This beautiful silkmoth from Japan produces a yellow-green silk that retains its beautiful coloring after degumming. The moth is related to the Chinese Tussah moth, and the American Polyphemus moth; you can see the resemblance in the shape and patterning of the moth, as well as in the caterpillar. The caterpillars eat oak leaves. They are famous for being shy caterpillars; some of my sources warned that the caterpillars could drop off the branches and die if they were startled! Fortunately, I didn't have any problems with that, although I noticed they would stop stock still any time I opened their container. This species developed exceptionally quickly; they went from eggs to cocoons in under four weeks, and from eggs to moth was just under two months.
I got the ova for this moth in a small piece of aquarium tubing. This is a clever way to keep them from getting crushed in transit.
The eggs are similar to the other Antheraea eggs. A lot of these appear to be hollow, which usually indicates that they are infertile. Since the caterpillar overwinters as a fully developed insect inside the egg, there isn't a long wait for them to hatch. March 21, 2005.
The hatchlings started within two days. This poor little guy got his head stuck inside the egg; I ended up having to hold on to the egg shell so he could back out. The things we do for our friends! March 23, 2005.
Sorry this is blurry - the camera is tough to focus this close. This is a hatchling; they are very hairy, and have pretty red heads.
These are still first instar, but are a couple of days older. They are eating very vigorously, and growing much faster than other Antheraea caterpillars I've raised. I think that fully-developed-in-the-egg thing gives them a head start. March 27, 2005.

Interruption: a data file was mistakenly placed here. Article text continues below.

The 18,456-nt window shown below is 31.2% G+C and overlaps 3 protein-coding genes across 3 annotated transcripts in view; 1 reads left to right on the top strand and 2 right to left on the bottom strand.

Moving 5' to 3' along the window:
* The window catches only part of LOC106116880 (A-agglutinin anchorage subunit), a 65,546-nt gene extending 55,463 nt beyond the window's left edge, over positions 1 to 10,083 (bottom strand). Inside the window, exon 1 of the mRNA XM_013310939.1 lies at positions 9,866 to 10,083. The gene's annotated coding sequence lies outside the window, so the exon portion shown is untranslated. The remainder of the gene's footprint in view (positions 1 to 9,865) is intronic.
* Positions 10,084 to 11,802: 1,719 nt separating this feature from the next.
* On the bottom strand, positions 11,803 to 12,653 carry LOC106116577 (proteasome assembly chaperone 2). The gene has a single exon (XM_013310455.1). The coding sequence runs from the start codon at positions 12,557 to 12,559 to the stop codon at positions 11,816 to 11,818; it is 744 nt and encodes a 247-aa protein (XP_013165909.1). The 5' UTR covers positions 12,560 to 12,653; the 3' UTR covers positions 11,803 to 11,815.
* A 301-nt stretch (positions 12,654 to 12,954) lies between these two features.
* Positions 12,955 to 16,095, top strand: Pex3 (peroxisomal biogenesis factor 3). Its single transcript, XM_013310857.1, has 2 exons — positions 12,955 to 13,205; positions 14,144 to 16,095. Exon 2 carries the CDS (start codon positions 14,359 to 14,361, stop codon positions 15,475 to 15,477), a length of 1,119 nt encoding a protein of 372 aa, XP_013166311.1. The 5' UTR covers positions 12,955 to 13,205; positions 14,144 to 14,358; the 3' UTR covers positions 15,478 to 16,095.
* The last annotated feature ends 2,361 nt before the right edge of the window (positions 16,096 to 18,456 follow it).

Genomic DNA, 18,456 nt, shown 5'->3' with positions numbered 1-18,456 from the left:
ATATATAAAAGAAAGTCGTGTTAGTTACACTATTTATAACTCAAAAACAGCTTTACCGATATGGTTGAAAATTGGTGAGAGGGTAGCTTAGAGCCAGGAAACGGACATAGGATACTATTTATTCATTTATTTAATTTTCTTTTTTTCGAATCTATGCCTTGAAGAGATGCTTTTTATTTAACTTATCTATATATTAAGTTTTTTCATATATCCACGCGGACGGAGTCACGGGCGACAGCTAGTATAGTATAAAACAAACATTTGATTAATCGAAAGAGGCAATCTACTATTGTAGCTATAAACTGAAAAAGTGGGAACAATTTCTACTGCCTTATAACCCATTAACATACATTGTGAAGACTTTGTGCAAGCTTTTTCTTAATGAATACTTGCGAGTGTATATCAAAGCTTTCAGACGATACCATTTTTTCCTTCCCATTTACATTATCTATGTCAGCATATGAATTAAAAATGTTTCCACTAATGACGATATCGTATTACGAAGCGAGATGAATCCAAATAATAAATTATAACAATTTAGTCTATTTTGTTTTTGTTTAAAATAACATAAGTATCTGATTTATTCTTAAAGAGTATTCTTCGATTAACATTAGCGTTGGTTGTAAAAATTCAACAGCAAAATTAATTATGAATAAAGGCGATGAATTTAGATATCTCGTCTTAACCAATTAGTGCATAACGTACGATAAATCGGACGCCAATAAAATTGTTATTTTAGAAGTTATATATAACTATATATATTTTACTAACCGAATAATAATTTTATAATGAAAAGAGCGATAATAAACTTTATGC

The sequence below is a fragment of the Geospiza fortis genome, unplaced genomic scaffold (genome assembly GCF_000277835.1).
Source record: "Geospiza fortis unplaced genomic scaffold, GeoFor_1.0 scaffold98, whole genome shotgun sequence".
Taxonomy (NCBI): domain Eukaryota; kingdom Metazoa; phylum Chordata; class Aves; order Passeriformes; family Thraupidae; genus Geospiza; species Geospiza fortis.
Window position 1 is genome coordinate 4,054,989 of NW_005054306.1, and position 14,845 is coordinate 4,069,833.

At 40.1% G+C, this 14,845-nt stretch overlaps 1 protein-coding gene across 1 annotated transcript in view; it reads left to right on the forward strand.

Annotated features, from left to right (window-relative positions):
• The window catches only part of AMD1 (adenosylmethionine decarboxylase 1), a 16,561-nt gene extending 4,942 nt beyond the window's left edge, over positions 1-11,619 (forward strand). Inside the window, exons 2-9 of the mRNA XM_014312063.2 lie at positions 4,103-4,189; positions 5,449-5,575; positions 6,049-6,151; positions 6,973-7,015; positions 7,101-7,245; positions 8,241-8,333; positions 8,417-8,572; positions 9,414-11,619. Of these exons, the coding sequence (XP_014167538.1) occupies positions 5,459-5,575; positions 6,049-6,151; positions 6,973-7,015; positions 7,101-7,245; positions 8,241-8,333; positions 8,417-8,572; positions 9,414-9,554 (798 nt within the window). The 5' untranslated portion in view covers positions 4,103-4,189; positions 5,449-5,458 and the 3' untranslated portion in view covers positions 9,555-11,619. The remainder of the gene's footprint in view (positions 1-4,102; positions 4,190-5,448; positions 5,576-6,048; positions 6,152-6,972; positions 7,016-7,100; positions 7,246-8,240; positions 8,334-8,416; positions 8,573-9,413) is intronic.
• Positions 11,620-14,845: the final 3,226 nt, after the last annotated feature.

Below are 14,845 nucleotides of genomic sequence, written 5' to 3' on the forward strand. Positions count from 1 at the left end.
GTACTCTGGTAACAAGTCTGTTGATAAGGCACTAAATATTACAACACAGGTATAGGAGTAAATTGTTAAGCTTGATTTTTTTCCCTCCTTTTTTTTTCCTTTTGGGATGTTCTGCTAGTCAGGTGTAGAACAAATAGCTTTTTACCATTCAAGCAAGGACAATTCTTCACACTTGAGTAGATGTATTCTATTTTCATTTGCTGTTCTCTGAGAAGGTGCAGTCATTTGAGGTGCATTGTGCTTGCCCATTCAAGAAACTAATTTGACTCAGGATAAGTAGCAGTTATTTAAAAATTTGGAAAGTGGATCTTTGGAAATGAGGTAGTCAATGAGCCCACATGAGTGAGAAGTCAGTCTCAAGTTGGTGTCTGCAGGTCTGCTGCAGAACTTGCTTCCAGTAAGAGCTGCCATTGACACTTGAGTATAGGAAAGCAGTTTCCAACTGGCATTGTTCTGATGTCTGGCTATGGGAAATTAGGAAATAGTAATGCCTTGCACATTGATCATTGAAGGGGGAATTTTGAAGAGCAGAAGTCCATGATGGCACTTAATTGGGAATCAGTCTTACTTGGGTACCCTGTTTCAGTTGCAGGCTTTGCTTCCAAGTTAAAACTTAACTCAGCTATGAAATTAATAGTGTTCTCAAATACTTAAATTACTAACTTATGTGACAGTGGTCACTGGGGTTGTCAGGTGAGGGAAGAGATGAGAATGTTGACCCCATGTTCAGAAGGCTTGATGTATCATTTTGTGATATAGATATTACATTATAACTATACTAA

Now, I have to confess, I fell down on the job. I didn't take any second-instar pictures, and only caught the end of the third instar. The camera was packed away somewhere, and I just got busy. So we'll pick up eleven days later - these guys grew FAST.
This is a third-instar caterpillar shedding its face. April 7, 2005
This is a fourth instar caterpillar; it's the same age as the one waiting to drop its face, but has made it to the next stage already. They have beautiful green faces. Other than the face, though, you could easily mistake them for a Tussah caterpillar.
They sit in this pose a lot. It always looks like they're rubbing their hands together. I picture them saying "Excellent." April 7, 2005.
Fifth instar, already. April 9, 2005.
I missed getting pictures of the spinning. They spin cocoons that are essentially the same as the Tussah cocoons - only pale yellow-green. The most amusing thing, to me, is that they selected spots against the flat of the container, with no supporting branches, to spin on - the cocoons were only against one flat wall. It seems like a lot of extra work, making the infrastructure, but it makes for nice cocoons.
This is one of the cocoons, just after eclosion (hatching out of the moth.) May 22.
The moth climbs out of the cocoon, and even before it expands its wings, I can see the beautiful chrome yellow of the wings. I think these are some of the best-looking moths I've seen.
Over the course of an hour or so, the moth expands and hardens its wings. This male has a six and a half inch wingspan; it's a BIG moth.
This moth isn't content to sit still very much. He keeps walking over my hand.
Closeup of the rear wing and side of the body. The yellow and pink are vibrant.
The moths also have a darker color range; I had one come out in the dark phase.
Out of this batch, I ended up with six viable cocoons. They hatched one after another... five males. Finally, this beautiful female hatched - but almost a week after all the males were dead. So there's not going to be a second generation for this group this year - I'm planning to try again with fresh eggs later in the season. June 9, 2005.